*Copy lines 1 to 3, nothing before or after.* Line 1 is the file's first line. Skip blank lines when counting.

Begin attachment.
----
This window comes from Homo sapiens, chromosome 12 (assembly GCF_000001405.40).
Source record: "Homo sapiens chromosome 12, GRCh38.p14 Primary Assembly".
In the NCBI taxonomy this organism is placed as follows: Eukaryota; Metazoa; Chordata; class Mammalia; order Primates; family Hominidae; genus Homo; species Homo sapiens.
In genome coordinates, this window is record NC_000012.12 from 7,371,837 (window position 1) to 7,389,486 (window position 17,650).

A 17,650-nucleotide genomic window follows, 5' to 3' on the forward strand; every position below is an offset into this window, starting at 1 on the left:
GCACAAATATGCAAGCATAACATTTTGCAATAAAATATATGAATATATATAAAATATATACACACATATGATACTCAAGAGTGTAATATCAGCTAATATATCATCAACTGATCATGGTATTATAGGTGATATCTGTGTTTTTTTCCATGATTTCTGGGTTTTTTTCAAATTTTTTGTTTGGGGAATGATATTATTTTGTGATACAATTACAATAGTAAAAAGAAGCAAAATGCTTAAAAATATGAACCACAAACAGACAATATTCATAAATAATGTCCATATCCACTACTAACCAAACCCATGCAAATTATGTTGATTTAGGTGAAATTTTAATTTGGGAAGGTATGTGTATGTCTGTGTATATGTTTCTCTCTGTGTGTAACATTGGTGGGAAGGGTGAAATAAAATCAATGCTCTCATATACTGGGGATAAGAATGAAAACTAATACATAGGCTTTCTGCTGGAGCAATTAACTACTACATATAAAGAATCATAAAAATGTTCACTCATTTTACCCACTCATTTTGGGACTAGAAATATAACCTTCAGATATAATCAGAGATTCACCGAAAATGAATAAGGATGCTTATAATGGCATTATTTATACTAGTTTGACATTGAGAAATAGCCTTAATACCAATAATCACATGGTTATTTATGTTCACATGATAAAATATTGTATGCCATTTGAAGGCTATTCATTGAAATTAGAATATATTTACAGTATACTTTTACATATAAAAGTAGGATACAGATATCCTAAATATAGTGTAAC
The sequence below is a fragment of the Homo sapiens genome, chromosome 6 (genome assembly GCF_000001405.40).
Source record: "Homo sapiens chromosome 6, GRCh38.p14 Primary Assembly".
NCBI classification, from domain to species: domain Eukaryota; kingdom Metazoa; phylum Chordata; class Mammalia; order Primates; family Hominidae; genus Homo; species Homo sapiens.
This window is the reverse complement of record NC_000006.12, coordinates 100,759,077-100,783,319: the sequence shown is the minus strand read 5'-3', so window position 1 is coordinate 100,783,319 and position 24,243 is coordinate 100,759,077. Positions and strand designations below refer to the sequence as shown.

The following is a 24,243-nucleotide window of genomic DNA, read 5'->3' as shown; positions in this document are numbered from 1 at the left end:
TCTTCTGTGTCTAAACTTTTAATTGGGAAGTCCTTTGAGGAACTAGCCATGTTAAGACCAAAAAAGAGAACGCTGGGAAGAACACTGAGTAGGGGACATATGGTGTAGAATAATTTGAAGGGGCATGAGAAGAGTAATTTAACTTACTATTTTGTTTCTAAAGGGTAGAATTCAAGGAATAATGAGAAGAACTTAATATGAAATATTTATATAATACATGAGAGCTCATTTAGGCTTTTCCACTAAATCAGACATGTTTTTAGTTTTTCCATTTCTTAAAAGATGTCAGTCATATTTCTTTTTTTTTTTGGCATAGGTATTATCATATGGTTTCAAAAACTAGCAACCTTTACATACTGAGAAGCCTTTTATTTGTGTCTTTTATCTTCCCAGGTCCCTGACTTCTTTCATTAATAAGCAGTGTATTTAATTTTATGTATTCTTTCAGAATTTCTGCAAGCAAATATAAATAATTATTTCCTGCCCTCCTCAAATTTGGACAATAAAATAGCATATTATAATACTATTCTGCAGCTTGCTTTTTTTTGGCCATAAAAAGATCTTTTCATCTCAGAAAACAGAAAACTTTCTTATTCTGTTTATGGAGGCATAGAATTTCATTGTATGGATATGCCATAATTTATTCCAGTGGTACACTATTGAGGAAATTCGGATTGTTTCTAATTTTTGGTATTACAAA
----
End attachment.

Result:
This window comes from Homo sapiens, chromosome 12 (assembly GCF_000001405.40).
Source record: "Homo sapiens chromosome 12, GRCh38.p14 Primary Assembly".
In the NCBI taxonomy this organism is placed as follows: Eukaryota; Metazoa; Chordata; class Mammalia; order Primates; family Hominidae; genus Homo; species Homo sapiens.